“Screw this place, I’m outta here!” Anyone who has lived in Jacksonville long enough has heard this tune before. You hear it from all sorts — people who have lived here their entire lives and simply need a change of pace, people from other cities unsatisfied with the way things are done here, and, of course, those for whom the grass will always be greener on the other side of the fence.

Then there are the cheerleaders who stand up and applaud at every piece of good news. Jacksonville can do no wrong in their eyes and every achievement is lauded as the next step toward the city becoming some sort of utopia. The food is always delicious, the bands are the best, and the sun is always shining even as dark clouds loom on the horizon.

I’ve found myself a member of both camps, oscillating back and forth between love and contempt for my adopted city. Every so often, I find myself asking whether or not Jacksonville is the place for me. Is it progressing fast enough? Does it have the essential and non-essential qualities, services and amenities that I desire? Is it a place that reflects my values and ideals?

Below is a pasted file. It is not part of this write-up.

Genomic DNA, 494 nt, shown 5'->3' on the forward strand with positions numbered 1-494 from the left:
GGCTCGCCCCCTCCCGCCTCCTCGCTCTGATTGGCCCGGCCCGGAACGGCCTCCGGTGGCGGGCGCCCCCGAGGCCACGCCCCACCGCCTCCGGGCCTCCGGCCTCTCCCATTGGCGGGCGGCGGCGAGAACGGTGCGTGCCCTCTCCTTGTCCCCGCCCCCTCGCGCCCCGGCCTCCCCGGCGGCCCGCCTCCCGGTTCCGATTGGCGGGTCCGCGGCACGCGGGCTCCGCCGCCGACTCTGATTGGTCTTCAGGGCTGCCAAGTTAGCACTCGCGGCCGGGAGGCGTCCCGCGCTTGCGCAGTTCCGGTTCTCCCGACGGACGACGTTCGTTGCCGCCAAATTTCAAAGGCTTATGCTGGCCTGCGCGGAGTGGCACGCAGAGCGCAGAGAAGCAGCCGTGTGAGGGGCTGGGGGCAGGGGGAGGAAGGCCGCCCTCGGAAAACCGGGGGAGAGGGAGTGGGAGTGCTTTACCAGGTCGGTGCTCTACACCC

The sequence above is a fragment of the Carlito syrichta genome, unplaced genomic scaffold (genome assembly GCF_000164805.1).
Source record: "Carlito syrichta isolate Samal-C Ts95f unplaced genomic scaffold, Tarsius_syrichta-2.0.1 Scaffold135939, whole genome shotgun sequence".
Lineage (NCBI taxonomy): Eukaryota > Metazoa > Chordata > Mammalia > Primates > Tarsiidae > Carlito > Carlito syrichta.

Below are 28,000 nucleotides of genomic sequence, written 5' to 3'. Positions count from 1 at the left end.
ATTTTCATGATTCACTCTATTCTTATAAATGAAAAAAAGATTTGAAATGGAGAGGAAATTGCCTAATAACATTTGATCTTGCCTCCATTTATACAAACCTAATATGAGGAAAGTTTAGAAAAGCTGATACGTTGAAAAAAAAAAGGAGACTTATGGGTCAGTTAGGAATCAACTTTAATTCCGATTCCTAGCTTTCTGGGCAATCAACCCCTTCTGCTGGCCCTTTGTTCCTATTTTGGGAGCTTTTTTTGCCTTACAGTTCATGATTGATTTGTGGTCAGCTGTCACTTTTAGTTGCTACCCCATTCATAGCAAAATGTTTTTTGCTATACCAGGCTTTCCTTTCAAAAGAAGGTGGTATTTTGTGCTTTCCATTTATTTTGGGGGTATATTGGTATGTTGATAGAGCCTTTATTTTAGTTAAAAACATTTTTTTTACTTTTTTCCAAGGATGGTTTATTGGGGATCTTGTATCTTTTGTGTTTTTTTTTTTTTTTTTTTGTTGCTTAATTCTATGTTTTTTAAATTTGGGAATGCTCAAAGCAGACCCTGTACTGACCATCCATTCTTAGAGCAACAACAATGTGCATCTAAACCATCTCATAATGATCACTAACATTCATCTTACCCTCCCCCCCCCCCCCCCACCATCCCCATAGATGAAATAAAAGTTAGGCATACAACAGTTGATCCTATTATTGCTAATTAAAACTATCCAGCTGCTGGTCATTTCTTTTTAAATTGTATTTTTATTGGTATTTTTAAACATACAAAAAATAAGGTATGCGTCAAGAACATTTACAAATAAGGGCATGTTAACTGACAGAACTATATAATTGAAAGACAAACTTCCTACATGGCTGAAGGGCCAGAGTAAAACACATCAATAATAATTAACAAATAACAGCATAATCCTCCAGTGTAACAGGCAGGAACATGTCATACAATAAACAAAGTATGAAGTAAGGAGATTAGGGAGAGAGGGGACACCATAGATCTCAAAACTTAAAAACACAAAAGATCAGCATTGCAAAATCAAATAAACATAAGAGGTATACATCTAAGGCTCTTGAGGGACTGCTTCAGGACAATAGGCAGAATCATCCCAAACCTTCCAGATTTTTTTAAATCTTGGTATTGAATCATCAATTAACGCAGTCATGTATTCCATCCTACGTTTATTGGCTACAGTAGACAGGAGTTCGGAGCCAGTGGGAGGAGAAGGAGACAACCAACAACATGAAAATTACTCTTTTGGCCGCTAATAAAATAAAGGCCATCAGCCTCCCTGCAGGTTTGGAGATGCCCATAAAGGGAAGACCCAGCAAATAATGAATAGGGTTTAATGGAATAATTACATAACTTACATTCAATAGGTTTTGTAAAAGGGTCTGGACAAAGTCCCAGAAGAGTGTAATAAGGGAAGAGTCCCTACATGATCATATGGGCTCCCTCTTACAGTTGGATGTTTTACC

Each time my mind drifts to this place of doubt and concern, I find it helpful to take an honest inventory of the progress (or lack thereof) this city has made of late before doing anything rash. To this end, I recently sat down with some friends to assess the current state of Jacksonville in a few key areas. Here’s what I came up with.

Arts & Culture

When young people think about what makes a city great, it isn’t the political climate that comes to mind, it’s the culture. It’s the art, the entertainment and the things to do that get us excited and keep us from packing our bags for the next biggest city with a better scene.

Take a stroll downtown, and you’ll find yourself in a walkable art gallery on a massive scale. Several large-scale murals from internationally-acclaimed artists went up thanks to the efforts of Art (Re)Public, a divisively contentious event that was largely criticized by the local art community for essentially ignoring native talent, but nevertheless left a wealth of impressive eye candy in its wake. Grassroots efforts in neighborhoods such as Springfield and Murray Hill have done the same, as they set their sights on building the future and leaving the economic downturn of the past few years in their rear view.